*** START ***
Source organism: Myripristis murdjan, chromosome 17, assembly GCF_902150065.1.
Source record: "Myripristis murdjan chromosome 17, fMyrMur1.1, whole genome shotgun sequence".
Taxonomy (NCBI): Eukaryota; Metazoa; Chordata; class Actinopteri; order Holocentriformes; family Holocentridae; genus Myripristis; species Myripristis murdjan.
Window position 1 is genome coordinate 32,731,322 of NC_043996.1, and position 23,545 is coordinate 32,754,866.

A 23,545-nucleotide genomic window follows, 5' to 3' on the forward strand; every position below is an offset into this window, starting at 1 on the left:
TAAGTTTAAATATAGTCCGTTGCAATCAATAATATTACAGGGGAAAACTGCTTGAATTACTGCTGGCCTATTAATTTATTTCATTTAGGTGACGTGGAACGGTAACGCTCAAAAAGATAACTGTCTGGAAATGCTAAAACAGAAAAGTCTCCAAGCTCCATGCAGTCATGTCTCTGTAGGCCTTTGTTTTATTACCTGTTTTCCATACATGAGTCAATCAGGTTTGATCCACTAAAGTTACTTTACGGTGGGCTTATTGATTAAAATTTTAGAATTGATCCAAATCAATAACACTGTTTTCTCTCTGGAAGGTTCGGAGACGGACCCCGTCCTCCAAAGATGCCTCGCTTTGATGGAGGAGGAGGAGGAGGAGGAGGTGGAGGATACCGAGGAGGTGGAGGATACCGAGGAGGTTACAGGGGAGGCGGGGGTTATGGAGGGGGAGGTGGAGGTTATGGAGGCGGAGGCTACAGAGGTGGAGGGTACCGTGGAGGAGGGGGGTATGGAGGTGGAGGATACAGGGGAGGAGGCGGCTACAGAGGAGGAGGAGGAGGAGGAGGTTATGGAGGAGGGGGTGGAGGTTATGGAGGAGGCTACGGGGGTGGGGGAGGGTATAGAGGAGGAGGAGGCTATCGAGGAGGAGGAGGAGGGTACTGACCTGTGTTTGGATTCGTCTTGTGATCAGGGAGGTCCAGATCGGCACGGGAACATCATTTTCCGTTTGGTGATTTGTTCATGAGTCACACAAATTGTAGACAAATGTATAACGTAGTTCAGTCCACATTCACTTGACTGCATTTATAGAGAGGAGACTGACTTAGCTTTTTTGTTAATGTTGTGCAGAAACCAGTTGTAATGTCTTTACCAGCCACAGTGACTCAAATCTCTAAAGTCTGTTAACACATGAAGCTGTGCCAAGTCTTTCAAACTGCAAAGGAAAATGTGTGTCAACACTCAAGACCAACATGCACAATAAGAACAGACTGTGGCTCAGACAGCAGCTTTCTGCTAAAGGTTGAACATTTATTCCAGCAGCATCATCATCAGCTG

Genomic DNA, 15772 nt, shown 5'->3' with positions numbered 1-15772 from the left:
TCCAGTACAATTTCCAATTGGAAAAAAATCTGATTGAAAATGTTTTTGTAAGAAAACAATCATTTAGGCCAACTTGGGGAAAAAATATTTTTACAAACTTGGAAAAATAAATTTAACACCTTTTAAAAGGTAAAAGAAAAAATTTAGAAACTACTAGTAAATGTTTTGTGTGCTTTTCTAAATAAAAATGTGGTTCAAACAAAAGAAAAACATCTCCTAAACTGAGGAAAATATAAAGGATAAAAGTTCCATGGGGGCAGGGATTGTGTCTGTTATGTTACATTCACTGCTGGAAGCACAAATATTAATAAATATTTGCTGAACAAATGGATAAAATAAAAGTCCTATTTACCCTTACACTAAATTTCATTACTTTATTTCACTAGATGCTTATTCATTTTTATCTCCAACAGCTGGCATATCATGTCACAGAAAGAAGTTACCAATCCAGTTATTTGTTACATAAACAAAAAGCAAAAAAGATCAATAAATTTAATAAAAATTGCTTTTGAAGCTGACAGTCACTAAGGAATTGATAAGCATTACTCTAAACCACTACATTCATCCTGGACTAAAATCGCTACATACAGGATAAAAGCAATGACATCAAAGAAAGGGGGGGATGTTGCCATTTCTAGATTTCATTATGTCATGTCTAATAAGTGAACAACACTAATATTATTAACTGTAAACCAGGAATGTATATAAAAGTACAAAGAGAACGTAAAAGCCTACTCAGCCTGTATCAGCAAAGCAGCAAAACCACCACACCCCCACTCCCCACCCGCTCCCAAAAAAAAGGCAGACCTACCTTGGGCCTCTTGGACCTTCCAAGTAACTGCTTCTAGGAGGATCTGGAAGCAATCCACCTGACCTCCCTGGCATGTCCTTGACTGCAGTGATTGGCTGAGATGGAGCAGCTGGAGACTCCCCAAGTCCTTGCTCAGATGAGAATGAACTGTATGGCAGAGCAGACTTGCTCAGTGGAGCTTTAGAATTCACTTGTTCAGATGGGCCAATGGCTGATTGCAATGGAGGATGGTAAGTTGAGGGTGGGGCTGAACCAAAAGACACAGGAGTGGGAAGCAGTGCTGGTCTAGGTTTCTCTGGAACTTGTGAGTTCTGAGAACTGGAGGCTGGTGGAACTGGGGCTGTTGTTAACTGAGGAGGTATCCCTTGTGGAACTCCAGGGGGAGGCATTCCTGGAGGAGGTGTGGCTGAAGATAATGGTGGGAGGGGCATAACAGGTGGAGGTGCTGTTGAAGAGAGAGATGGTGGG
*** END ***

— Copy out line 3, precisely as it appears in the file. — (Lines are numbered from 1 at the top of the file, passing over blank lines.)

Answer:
Taxonomy (NCBI): Eukaryota; Metazoa; Chordata; class Actinopteri; order Holocentriformes; family Holocentridae; genus Myripristis; species Myripristis murdjan.